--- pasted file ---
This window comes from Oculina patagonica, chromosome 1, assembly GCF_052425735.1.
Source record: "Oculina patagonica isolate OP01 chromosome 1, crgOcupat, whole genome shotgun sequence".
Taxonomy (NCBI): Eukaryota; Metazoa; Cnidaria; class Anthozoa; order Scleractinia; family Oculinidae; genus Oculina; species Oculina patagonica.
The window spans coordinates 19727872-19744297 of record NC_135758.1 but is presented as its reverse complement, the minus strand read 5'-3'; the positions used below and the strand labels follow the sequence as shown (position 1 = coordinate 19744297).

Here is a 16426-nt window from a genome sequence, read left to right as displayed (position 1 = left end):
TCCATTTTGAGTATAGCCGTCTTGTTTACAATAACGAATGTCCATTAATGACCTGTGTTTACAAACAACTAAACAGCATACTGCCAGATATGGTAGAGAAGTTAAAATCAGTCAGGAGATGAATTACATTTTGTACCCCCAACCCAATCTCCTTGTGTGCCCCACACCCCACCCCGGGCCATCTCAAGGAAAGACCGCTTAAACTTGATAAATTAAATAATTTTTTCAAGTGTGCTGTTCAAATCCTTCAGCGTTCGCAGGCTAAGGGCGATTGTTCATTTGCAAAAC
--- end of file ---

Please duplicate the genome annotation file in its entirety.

This window comes from Oculina patagonica, chromosome 1, assembly GCF_052425735.1.
Source record: "Oculina patagonica isolate OP01 chromosome 1, crgOcupat, whole genome shotgun sequence".
Taxonomy (NCBI): Eukaryota; Metazoa; Cnidaria; class Anthozoa; order Scleractinia; family Oculinidae; genus Oculina; species Oculina patagonica.
The window spans coordinates 19727872-19744297 of record NC_135758.1 but is presented as its reverse complement, the minus strand read 5'-3'; the positions used below and the strand labels follow the sequence as shown (position 1 = coordinate 19744297).

Here is a 16426-nt window from a genome sequence, read left to right as displayed (position 1 = left end):
TCCATTTTGAGTATAGCCGTCTTGTTTACAATAACGAATGTCCATTAATGACCTGTGTTTACAAACAACTAAACAGCATACTGCCAGATATGGTAGAGAAGTTAAAATCAGTCAGGAGATGAATTACATTTTGTACCCCCAACCCAATCTCCTTGTGTGCCCCACACCCCACCCCGGGCCATCTCAAGGAAAGACCGCTTAAACTTGATAAATTAAATAATTTTTTCAAGTGTGCTGTTCAAATCCTTCAGCGTTCGCAGGCTAAGGGCGATTGTTCATTTGCAAAAC